The Social Security Administration (SSA) denies many disability claims, even good claims that may ultimately win on appeal. This can be frustrating for people struggling with a serious illness or injury, especially when their claim is rejected without any clear explanation. However, there are many reasons why your claim could be denied, and we want to help you understand some of them so that you can avoid them or, if necessary, address the problem if your application is turned down.
Disapproved Due to Work Activity or Not Meeting Non-Medical Program Requirements
Social Security will disapprove your claim if you are performing “substantial” and “gainful” work activity when you apply. Any type of full time work will generally be disqualifying. In general, part-time work with lower earnings will not. The earnings amount that Social Security considers to be substantial and gainful is adjusted yearly. You can see the current amount here [https://www.ssa.gov/oact/cola/sga.html].
The Disability Insurance Benefit program has a non-medical requirement that you worked enough and recently enough in Social Security covered employment to be “insured” against disability. You have to be “insured” when you first became “disabled.”
The Supplemental Security Income (SSI) program has non-medical financial requirements. It is a program to help people with very limited income and resources. If your income or resources are too high, you don’t qualify for SSI benefits.
Incomplete or Untimely Documentation
In addition to the application itself, there are often several supporting documents required, such as recent wage and work information and reports of your functioning and activities. Social Security will sometimes schedule consultative examinations for you to attend (at their expense). Attending such examinations is part of making sure that Social Security has the documentation about your disability. If you don’t provide all the requested information or you fail to attend a consultative examination, your application will likely be denied. Pay attention to all mailings from Social Security, and make sure you understand when you need to take action.
You also must also submit requested documentation on time. Social Security will not wait indefinitely for the documentation they request. If you have difficulty providing documentation within the time requested, contact the adjudicator assigned to your case to explain the reasons you need more time and ask for the additional time. Reasonable requests are usually granted. If you send documentation in late, Social Security may have already made a decision denying your claim.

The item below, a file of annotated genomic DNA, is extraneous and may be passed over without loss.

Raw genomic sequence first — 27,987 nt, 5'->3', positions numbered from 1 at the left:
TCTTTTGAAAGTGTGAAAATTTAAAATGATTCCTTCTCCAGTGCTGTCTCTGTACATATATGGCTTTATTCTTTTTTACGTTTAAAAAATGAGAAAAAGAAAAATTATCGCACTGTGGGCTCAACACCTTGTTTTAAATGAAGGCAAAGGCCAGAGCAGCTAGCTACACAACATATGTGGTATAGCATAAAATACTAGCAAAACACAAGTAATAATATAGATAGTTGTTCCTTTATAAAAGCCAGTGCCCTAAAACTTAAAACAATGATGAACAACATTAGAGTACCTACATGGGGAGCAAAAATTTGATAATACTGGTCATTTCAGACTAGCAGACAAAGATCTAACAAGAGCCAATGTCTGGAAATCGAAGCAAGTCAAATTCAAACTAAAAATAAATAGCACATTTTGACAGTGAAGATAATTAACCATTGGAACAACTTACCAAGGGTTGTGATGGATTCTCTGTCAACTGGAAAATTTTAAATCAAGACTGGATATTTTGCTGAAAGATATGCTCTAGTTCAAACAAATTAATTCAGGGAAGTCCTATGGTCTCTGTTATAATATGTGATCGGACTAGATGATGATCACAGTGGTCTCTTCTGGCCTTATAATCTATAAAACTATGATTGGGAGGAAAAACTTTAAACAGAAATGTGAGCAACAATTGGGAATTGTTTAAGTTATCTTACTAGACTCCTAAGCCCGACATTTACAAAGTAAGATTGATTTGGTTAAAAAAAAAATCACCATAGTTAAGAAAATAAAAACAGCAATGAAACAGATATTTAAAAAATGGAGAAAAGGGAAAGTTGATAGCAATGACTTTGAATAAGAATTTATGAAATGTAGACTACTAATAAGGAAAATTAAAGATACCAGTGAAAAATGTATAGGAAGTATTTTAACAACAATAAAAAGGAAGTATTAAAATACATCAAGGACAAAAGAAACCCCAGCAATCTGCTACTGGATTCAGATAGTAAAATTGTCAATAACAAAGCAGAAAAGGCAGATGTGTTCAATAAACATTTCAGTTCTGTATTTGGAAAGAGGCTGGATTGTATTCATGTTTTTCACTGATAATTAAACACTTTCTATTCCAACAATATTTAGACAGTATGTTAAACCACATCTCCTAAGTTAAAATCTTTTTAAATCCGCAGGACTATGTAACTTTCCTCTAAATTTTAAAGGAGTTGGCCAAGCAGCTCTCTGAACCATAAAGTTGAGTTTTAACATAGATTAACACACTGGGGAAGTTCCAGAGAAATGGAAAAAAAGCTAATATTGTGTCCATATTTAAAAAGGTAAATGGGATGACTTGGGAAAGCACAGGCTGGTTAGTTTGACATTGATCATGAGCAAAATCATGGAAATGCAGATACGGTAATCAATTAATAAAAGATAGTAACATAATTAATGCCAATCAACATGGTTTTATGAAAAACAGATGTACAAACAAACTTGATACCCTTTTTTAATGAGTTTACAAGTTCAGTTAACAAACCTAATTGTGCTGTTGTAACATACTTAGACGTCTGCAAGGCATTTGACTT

Also, be sure that you send the documentation to the right place, as requested. Pay attention to the instructions that come with any Social Security requests. It won’t help if you send the right document at the right time but it doesn’t get to the right place.
Insufficient Medical Proof
If you want to get the disability benefits that you deserve, it is your responsibility to provide proof of your disability. This means having records from medical providers that show evidence of your diagnoses, the severity of your symptoms, and the resulting work-related limitations. Your diagnoses must be made by “medically acceptable” sources, which include medical doctors (MD), doctors of osteopathy (DO), certified nurse practitioners (CNP), physician assistants (PA), podiatrists (DPM), and licensed vision and hearing specialists. It does not include chiropractors, acupuncturists, or alternative medicine practitioners.
While you can directly provide medical evidence to Social Security, you are not required to collect it yourself. Social Security is required by law at the initial determination stage to collect records from the medical providers that you tell them about.
Lack of Obvious Disability
Disability is defined as “the inability to engage in any substantial gainful activity (SGA) by reason of any medically determinable physical or mental impairment(s) which can be expected to result in death or which has lasted or can be expected to last for a continuous period of not less than 12 months.”
The disabling nature of some conditions is more obvious that others. Some conditions are so clear just by diagnosis that Social Security has placed them on a list of “Compassionate Allowances” so that they quickly identify and approve claims with these severe conditions. These conditions include some types of cancers, brain disorders, and some rare childhood disorders. On the other hand, some conditions that result in fatigue or pain but don’t have clear objective medical findings and mental limitations are often not so clear. And there are a whole range of situations that fall somewhere between absolutely clear and very hard to prove due to the lack of objective medical findings.
If you believe that your condition(s) meet the definition of “disability,” you should provide clear statements about your symptoms and how your symptoms result in work-related limitations that prevent you being able to engage in “substantial gainful activity” (think full-time work) and sustain it over time.
If you cannot identify reasons that your condition(s) do not result in work-related limitations that prevent you being able to engage in “substantial gainful activity,” you may not have a condition that will permit Social Security to find you “disabled” under its standard.
Contact our law firm today if you need assistance with your Social Security Disability claim.
Contact our law firm today if you are applying for Social Security Disability and need help. We have a team of experienced social security disability attorneys who will fight for your rights and get you the benefits you deserve.
We are here to help you with your Social Security Disability claim. We will review your case and assist you in getting the benefits that you deserve.